Just not interested

I came across a recent article which really made me sit back and wonder why is it that individuals know about the dangers of cybercrime and the types of scams to look out for, yet they do not do anything to prevent it?

The Business Tech article speaks about newly formulated statistics conducted with over 1000 south African internet users and the results are far from reassuring.

It is no use having the knowledge, visibility and resources if you are not going to action it.

One of my biggest worries when looking at stats like this is that there are some of you who are taking all your knowledge, putting it into practice and because there are those who are not doing the same, you could be at risk. Should they be a friend, colleague or supplier.

Third party risk is a big deal and often you can be unaware that those you deal with do not have the right security in place. It has become the norm to have third party vendors at the core of your business, this would mean that they have access to your confidential and sensitive personal and business information. Should they fall victim to a cyber-attack, your information and data will be part of that breach.

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Cyber Fire

Fires have been raging all around the Western Cape in recent weeks and the effects have been devastating.

It got me thinking, that a breach is a lot like a wildfire, especially when it goes undetected for some time. By not having the capability to detect a breach, that acts like a strong wind that fans the flames and allows the hacker to spread and grow across the environment. When this is eventually detected and the fire dies down, you then bring in specialists like J2 Software. The damage has already been done, the information is gone and your reputation is decimated. Recovery is going to require far more time and much more effort to get back to 100%.

Being prepared and equipped, is the key. By now we should all understand that breaches will happen, you need to ensure that you have the right level of visibility to prevent the fire from going from a spark to an inferno. Why do so many wait until they have suffered a major loss before they get the right solutions in place to protect the organisation?

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The pain of the password

As we live in an interconnected world, every single system we interact with needs a password. Oh, the pain, the anguish and the downright aggravation of having to keep a different complex password every time we want to do something online or at work.

Simple solution, use the same difficult password for every system you interact with. What could possibly go wrong?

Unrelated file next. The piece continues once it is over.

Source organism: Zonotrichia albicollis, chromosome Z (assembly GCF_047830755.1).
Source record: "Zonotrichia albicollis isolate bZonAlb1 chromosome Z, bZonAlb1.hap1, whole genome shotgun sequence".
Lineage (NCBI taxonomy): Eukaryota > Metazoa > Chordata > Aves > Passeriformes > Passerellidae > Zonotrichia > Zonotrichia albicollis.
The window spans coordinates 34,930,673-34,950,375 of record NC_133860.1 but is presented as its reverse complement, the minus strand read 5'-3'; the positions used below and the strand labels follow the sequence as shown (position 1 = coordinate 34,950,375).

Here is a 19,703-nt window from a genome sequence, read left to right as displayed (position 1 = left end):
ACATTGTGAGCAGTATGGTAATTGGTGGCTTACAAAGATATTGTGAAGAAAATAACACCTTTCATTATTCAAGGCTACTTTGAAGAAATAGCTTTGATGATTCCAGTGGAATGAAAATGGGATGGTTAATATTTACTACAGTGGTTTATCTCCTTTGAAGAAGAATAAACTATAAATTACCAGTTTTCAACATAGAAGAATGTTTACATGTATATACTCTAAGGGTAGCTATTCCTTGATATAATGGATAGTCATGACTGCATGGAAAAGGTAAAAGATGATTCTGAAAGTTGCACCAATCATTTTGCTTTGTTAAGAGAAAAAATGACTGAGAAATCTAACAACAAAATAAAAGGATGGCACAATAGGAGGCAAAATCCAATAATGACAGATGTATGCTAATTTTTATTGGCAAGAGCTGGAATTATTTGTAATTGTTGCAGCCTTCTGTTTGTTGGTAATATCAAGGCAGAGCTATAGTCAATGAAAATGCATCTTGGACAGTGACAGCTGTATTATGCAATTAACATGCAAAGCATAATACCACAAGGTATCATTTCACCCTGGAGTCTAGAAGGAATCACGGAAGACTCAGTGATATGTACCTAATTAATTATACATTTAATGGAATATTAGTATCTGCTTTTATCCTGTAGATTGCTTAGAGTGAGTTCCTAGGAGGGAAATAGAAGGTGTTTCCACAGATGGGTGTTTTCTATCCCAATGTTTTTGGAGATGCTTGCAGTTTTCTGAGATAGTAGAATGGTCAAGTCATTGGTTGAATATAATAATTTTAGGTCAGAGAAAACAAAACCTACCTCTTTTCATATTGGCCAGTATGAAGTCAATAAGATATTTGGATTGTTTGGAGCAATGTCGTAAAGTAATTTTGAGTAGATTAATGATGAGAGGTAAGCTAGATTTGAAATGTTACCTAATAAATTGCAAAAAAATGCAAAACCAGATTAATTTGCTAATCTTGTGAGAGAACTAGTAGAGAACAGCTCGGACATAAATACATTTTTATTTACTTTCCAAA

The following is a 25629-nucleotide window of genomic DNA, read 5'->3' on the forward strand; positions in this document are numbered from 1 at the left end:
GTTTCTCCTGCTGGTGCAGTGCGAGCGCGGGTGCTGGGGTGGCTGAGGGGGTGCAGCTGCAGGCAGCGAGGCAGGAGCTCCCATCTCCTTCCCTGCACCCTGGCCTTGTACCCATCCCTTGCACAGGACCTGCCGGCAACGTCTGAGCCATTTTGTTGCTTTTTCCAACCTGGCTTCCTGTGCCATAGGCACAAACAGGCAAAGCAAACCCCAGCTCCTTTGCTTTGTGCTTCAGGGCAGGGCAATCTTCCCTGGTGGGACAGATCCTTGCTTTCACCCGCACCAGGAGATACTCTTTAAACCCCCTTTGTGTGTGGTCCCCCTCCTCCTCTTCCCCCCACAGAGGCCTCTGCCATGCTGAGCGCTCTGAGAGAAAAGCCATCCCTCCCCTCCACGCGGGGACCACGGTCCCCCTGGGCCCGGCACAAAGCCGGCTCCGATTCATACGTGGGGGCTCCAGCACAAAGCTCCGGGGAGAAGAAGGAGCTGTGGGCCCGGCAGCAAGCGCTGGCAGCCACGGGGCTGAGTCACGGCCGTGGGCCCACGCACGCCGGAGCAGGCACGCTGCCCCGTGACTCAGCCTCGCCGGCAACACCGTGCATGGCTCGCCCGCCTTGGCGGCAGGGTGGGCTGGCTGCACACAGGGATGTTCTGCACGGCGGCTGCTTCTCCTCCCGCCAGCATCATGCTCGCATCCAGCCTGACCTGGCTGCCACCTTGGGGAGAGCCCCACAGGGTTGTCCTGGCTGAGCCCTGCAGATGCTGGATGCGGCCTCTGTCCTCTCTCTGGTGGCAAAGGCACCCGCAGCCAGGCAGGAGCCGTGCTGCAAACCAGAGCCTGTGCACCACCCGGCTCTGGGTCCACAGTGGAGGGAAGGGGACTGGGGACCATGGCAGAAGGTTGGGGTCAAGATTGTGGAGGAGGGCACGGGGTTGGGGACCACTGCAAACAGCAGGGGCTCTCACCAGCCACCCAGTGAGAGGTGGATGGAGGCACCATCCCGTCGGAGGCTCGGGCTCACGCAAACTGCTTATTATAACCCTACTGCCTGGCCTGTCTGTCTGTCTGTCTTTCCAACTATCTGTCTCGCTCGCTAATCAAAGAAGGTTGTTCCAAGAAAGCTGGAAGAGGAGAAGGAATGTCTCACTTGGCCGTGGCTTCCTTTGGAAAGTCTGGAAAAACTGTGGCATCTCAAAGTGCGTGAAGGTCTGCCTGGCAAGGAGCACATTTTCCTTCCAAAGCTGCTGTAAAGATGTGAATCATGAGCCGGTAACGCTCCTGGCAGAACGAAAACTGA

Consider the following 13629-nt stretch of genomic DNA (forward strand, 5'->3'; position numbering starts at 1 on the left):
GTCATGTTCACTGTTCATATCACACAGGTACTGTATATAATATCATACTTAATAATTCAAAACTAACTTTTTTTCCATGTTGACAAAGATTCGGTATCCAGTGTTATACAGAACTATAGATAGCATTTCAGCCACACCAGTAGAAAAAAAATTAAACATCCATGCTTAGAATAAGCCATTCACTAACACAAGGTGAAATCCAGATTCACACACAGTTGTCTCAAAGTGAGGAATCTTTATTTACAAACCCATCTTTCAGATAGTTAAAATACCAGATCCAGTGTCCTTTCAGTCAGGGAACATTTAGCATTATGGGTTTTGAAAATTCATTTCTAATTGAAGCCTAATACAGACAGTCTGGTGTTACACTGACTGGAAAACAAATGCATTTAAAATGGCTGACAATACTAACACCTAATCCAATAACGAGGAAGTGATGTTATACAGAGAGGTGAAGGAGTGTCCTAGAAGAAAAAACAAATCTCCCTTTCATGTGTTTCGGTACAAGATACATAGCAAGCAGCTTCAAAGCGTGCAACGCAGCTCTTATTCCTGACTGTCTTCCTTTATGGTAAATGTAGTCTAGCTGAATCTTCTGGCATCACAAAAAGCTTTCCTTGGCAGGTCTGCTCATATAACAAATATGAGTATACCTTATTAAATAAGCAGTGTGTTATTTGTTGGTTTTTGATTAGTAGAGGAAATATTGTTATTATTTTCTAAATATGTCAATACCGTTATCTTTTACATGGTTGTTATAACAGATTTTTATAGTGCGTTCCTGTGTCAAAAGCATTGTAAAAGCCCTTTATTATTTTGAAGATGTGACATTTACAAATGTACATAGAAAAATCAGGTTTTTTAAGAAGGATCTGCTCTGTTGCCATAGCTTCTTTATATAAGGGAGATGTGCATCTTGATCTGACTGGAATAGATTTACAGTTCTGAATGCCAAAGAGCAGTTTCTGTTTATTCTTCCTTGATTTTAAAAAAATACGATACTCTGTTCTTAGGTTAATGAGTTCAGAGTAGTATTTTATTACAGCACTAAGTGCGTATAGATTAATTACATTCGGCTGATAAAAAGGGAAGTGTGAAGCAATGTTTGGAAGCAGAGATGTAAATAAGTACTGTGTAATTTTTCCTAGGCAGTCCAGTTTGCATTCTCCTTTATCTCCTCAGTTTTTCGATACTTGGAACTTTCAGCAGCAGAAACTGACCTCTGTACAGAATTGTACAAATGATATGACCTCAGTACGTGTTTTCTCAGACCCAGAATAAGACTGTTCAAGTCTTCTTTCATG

The truth is that for every system, cloud storage, app and network we place our information and login credentials into we increase our risk landscape. When you use a single password for every platform, a breach of one is a breach of all of them. You may practice safe cyber activity and still have your credentials compromised in a third-party app that has poor security measures.

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It’s time to face the truth around privacy

You may or may not have seen the latest Facebook trend that has gone viral and numerous articles that are skeptical of this seemingly “harmless” game.

The 10-year challenge has users adding a then and now photo, to show friends and family the effects of time and perhaps laugh at their former personas.

Just like click bait, this way of gathering data is a bait, and they wait to see you take it. By falling for these types of ploys, you are giving them even more information and allowing them to see what type of consumer you are, what ad’s will work etc.

This is all good and well, but with facebook’s recent track record for breaches, any information put on there is vulnerable, especially updated “now” versions of you. Perfect for tracking and hackers.

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You type it best, when you type nothing at all

The theme for this week is Phishing, an oldie, but a goodie. Phishing and malware are part of a larger scheme which is known as Social Engineering.

Phishing is one of the most popular forms of social engineering.

You would think that these types of attacks don’t work anymore due to the ever-growing knowledge around the structure of these types of scams because people are more aware of what to look out for.

Unfortunately, when an attack involves social engineering, it exploits the weakness of the organisation it is targeting, which means the hacker often can tailor a scam in such a way that it won’t be obvious and will most likely be successful.

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